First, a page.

A prospective, computerized, multidisciplinary melanoma database at Memorial Sloan-Kettering Cancer Center (MSKCC), New York, NY, was used to identify a constructed cohort of 4484 patients diagnosed as having an initial primary melanoma between January 1, 1996, and December 31, 2002, after approval from the institution’s internal review board. Patients diagnosed as having in situ and/or invasive melanomas, who had given either written or oral consent to be entered into the database, were included in the study cohort. Patients with MPM were defined as those with 2 or more primary melanomas based on review of pathology reports from MSKCC and outside institutions. All primary tumors had clear epidermal involvement documented on pathology reports. Recurrences, in transit, and distant metastases were excluded. Patient characteristics recorded included age at diagnosis of first melanoma, sex, family history, and presence of DN. Positive family history was defined as the history of a first-degree relative diagnosed as having melanoma. The majority of DN were diagnosed clinically by an MSKCC dermatologist. If a patient had a history of multiple nevi excisions with a histological diagnosis of DN, the patient was classified as having DN even if there were no remaining DN on clinical examination. Dysplastic nevi were defined pathologically as the presence of a single clinically unequivocal (>5 mm with color variegation and fuzzy border) or histologically proven dysplastic nevus.14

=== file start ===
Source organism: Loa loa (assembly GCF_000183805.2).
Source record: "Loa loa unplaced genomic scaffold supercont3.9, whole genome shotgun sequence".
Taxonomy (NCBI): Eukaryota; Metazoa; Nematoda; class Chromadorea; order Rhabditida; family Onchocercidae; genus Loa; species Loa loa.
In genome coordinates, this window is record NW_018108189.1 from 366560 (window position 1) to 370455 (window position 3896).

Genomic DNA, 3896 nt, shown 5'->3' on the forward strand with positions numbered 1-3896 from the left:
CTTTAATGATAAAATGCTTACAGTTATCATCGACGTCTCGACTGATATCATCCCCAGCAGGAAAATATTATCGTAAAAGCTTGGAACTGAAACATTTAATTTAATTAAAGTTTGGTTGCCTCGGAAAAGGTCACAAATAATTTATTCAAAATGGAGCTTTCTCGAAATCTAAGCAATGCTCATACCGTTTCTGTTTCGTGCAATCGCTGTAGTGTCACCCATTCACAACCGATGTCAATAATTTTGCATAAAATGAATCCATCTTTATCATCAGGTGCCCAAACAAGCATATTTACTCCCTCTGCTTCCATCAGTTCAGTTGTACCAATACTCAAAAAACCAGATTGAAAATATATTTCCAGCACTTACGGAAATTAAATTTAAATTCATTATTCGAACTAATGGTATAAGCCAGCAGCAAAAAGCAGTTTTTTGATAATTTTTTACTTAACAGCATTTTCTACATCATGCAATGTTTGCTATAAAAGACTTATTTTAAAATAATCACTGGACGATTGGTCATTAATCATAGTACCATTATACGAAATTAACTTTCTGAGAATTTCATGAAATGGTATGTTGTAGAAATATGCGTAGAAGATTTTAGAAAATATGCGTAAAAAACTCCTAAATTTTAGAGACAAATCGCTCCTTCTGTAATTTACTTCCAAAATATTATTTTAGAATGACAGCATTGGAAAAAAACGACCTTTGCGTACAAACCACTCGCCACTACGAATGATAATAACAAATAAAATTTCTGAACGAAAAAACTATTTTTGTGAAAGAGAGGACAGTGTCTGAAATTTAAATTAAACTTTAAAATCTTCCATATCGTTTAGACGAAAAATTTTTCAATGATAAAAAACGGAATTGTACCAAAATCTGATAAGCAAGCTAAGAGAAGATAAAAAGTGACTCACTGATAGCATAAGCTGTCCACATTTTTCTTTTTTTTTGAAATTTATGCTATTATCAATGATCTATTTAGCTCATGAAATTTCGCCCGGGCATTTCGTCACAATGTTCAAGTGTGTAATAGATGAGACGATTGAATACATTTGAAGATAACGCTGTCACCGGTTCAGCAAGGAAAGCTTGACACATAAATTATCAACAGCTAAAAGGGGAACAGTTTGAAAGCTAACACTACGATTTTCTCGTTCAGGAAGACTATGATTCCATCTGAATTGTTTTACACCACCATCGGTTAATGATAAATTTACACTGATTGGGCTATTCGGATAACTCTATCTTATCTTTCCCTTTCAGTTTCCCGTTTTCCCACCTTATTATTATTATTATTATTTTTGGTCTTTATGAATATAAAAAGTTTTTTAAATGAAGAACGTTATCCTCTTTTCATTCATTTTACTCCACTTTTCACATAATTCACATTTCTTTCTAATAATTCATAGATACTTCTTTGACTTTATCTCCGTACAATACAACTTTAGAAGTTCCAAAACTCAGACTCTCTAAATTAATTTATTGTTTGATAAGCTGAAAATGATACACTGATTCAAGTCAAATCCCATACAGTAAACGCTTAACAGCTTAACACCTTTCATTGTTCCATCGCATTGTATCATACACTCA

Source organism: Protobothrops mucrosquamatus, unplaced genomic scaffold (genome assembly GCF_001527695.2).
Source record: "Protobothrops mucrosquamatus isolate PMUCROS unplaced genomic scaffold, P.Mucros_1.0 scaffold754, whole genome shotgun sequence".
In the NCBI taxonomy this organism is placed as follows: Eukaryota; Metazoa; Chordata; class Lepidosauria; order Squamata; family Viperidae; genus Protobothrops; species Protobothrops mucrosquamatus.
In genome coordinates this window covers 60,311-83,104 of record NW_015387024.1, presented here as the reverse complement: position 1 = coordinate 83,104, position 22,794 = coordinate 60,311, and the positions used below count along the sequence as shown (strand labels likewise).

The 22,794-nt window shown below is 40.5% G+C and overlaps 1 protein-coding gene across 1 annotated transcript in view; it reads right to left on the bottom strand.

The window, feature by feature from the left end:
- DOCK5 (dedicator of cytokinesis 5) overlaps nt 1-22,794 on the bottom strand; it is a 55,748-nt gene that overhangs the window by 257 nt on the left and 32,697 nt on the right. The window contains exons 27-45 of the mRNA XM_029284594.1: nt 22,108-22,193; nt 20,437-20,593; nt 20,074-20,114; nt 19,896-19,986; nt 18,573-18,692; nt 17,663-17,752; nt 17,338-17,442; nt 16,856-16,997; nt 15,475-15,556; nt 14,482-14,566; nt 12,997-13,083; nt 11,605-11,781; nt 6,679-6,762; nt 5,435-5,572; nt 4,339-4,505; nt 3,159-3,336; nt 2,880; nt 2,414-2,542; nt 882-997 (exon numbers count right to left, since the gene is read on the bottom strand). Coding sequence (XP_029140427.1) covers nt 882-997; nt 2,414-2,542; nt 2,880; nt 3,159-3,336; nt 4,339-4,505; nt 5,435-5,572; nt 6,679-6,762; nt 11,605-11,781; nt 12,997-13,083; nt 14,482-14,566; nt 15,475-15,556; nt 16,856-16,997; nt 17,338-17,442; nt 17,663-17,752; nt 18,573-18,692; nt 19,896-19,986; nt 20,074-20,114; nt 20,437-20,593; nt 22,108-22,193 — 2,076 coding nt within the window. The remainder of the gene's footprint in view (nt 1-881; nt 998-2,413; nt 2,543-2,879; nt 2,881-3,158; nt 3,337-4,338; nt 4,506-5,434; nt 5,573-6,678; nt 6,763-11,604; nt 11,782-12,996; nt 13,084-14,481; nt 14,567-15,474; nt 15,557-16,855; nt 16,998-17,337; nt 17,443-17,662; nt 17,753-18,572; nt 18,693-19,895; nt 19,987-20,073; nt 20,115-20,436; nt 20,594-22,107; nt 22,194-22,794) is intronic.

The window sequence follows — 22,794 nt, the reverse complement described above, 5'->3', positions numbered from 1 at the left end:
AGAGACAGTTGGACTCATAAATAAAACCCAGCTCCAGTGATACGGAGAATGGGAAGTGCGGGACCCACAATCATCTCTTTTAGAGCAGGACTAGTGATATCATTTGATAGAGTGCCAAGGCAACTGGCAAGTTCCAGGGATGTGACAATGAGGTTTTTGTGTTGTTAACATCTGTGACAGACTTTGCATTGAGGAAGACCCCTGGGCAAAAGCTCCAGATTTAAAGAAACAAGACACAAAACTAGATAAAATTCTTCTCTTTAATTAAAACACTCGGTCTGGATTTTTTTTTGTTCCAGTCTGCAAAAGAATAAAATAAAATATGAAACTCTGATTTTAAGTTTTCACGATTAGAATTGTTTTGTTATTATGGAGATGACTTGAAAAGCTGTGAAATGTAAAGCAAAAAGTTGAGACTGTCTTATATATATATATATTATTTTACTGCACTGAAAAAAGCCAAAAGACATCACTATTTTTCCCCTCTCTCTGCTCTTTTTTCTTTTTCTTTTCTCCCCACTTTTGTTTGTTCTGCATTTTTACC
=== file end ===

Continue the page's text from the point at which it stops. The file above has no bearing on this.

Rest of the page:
For each primary melanoma diagnosed, the date of diagnosis, location, thickness, Clark level, and ulceration status were recorded. Melanomas were classified as being located in the head/neck, trunk (including chest, back, abdomen, and inguinal regions), extremity (including shoulders, arms, and legs), or mucosa (including anorectal and vulvar). Ocular melanomas were recorded as a separate site. Synchronous melanomas were defined as those diagnosed within 30 days of each other.